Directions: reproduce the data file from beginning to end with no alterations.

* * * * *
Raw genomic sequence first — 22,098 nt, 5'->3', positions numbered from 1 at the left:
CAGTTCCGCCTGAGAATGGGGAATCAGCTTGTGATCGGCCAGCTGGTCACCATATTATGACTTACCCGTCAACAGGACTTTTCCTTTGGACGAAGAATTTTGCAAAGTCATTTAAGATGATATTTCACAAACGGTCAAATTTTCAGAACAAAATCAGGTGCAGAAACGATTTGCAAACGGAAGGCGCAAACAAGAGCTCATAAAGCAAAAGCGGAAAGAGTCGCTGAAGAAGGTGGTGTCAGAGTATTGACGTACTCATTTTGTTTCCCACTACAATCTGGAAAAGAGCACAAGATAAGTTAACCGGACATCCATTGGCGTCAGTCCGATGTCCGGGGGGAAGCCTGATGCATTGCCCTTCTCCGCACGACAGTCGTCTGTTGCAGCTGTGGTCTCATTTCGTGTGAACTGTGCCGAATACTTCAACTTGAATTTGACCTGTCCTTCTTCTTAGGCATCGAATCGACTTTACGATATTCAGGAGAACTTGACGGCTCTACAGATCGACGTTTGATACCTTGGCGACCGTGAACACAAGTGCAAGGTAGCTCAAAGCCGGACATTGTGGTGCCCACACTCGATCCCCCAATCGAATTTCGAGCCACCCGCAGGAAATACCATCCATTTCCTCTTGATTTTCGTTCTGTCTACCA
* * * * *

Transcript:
Raw genomic sequence first — 22,098 nt, 5'->3', positions numbered from 1 at the left:
CAGTTCCGCCTGAGAATGGGGAATCAGCTTGTGATCGGCCAGCTGGTCACCATATTATGACTTACCCGTCAACAGGACTTTTCCTTTGGACGAAGAATTTTGCAAAGTCATTTAAGATGATATTTCACAAACGGTCAAATTTTCAGAACAAAATCAGGTGCAGAAACGATTTGCAAACGGAAGGCGCAAACAAGAGCTCATAAAGCAAAAGCGGAAAGAGTCGCTGAAGAAGGTGGTGTCAGAGTATTGACGTACTCATTTTGTTTCCCACTACAATCTGGAAAAGAGCACAAGATAAGTTAACCGGACATCCATTGGCGTCAGTCCGATGTCCGGGGGGAAGCCTGATGCATTGCCCTTCTCCGCACGACAGTCGTCTGTTGCAGCTGTGGTCTCATTTCGTGTGAACTGTGCCGAATACTTCAACTTGAATTTGACCTGTCCTTCTTCTTAGGCATCGAATCGACTTTACGATATTCAGGAGAACTTGACGGCTCTACAGATCGACGTTTGATACCTTGGCGACCGTGAACACAAGTGCAAGGTAGCTCAAAGCCGGACATTGTGGTGCCCACACTCGATCCCCCAATCGAATTTCGAGCCACCCGCAGGAAATACCATCCATTTCCTCTTGATTTTCGTTCTGTCTACCA